For the people of Israel, the fall of Jerusalem was a searing experience. It created, in the words of Eric M Meyers, a biblical scholar at Duke University in North Carolina, “one of the most significant theological crises in the history of the Jewish people”. And, according to many scholars, that crisis may have had a transformative impact on the writing of the Bible.

The Old Testament is far more than a formulaic story of a nation’s evolution, it’s also a chronicle of that nation’s relationship with its God. Did the sack of Jerusalem in 586 BC convince a new wave of Jewish thinkers that they hadn’t been keeping their side of the bargain? Did it spur them into revisiting all previous editions of the Jewish scriptures in order to sharpen the emphasis on the agreement or ‘covenant’ between the people and their one God?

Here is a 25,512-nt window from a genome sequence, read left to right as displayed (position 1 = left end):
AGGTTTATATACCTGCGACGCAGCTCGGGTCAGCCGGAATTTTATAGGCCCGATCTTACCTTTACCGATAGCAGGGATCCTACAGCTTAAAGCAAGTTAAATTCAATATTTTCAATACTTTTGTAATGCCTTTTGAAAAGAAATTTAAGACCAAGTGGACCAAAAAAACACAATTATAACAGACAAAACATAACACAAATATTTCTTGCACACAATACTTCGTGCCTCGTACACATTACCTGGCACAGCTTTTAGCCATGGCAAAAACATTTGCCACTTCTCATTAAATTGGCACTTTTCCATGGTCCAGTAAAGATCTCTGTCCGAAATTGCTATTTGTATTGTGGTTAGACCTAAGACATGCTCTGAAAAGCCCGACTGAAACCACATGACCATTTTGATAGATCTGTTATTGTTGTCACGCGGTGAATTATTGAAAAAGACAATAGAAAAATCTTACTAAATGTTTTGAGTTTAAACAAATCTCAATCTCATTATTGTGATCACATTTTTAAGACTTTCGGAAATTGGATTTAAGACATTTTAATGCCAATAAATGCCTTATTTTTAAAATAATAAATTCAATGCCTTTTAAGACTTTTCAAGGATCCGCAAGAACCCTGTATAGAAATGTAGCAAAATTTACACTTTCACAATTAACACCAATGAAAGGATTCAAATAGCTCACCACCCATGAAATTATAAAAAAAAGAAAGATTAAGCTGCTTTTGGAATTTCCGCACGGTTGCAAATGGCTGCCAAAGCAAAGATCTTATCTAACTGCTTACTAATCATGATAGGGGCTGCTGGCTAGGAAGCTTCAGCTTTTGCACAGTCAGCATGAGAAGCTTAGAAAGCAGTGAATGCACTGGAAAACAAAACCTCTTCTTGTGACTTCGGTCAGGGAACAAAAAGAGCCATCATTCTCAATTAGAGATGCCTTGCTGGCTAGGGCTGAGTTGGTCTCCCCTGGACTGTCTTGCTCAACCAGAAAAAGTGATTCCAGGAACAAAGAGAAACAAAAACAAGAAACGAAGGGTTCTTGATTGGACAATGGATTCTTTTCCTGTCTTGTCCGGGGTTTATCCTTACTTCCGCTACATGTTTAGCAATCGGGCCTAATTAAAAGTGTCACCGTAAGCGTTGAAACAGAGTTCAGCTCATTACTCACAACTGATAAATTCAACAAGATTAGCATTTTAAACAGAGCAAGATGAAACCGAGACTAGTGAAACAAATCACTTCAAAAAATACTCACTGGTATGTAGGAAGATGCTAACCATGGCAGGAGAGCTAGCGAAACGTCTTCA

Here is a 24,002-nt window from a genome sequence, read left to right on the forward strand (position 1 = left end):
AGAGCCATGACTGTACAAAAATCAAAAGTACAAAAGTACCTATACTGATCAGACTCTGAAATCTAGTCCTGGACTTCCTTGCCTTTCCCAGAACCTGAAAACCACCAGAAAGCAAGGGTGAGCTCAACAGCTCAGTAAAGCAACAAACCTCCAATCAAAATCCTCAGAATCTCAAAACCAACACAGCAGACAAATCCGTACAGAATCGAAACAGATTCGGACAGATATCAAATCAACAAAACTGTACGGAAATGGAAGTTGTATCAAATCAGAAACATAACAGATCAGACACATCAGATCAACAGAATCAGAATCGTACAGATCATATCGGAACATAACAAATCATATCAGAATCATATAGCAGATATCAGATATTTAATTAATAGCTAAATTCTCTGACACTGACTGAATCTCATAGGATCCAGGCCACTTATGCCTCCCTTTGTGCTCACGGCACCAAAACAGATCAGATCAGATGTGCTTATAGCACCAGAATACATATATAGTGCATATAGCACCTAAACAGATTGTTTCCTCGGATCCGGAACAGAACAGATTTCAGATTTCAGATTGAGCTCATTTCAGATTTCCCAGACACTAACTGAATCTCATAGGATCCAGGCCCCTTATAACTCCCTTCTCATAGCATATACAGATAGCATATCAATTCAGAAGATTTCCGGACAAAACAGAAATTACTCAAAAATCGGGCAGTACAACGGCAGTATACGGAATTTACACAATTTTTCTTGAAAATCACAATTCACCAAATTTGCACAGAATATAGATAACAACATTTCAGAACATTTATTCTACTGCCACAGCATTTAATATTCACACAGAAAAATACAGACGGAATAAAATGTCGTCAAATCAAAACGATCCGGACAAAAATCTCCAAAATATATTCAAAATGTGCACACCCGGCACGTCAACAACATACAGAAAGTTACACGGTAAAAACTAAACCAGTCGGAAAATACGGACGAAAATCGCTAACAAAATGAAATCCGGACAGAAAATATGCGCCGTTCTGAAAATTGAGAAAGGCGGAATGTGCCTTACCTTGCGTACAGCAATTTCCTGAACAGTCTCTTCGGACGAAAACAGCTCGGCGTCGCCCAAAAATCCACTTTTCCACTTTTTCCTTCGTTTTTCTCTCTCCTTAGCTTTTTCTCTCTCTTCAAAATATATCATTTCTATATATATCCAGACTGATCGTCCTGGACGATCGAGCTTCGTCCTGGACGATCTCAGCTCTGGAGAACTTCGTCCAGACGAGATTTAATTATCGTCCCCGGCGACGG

Whether this theory holds or not, there’s little doubt that by the time they returned from their Babylonian exile, the Bible occupied a unique place in the consciousness of the Jewish people. However, it would be centuries before the book would be revered as a secret text for non-Jews. And the reason for that transformation from national to international significance was, of course, the figure of Jesus Christ. It’s the so-called New Testament, the account of Jesus’s life and teachings, that turned the Hebrew Bible into a civilisationshaping, global icon.

Who was Jesus? Did he really exist?

Most scholars agree that Jesus, a first-century religious leader and preacher, existed historically. He was born in c4 BC and died – reportedly crucified on the orders of the Roman prefect Pontius Pilate – in cAD 30–33. Then, for around 40 years, news of his teachings was spread by word of mouth until, from around AD 70, four written accounts of his life emerged that changed everything.